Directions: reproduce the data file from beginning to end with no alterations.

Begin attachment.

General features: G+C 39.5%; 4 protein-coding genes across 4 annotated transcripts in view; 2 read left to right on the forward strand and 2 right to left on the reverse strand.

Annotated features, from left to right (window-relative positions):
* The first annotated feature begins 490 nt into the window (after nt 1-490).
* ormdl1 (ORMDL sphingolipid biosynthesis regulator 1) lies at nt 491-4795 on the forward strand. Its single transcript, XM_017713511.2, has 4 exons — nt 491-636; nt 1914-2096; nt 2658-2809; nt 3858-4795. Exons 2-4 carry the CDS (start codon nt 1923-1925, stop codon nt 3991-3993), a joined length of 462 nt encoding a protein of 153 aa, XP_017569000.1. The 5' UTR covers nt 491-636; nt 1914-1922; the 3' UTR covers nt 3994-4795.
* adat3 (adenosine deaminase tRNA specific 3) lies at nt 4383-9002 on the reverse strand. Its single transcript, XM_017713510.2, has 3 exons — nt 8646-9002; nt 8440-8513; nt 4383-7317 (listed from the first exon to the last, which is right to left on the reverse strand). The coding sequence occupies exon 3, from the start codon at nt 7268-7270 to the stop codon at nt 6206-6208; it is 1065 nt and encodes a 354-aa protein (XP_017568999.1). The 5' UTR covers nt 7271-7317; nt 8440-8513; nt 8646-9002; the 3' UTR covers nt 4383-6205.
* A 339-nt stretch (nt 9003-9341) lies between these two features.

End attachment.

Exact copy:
General features: G+C 39.5%; 4 protein-coding genes across 4 annotated transcripts in view; 2 read left to right on the forward strand and 2 right to left on the reverse strand.

Annotated features, from left to right (window-relative positions):
* The first annotated feature begins 490 nt into the window (after nt 1-490).
* ormdl1 (ORMDL sphingolipid biosynthesis regulator 1) lies at nt 491-4795 on the forward strand. Its single transcript, XM_017713511.2, has 4 exons — nt 491-636; nt 1914-2096; nt 2658-2809; nt 3858-4795. Exons 2-4 carry the CDS (start codon nt 1923-1925, stop codon nt 3991-3993), a joined length of 462 nt encoding a protein of 153 aa, XP_017569000.1. The 5' UTR covers nt 491-636; nt 1914-1922; the 3' UTR covers nt 3994-4795.
* adat3 (adenosine deaminase tRNA specific 3) lies at nt 4383-9002 on the reverse strand. Its single transcript, XM_017713510.2, has 3 exons — nt 8646-9002; nt 8440-8513; nt 4383-7317 (listed from the first exon to the last, which is right to left on the reverse strand). The coding sequence occupies exon 3, from the start codon at nt 7268-7270 to the stop codon at nt 6206-6208; it is 1065 nt and encodes a 354-aa protein (XP_017568999.1). The 5' UTR covers nt 7271-7317; nt 8440-8513; nt 8646-9002; the 3' UTR covers nt 4383-6205.
* A 339-nt stretch (nt 9003-9341) lies between these two features.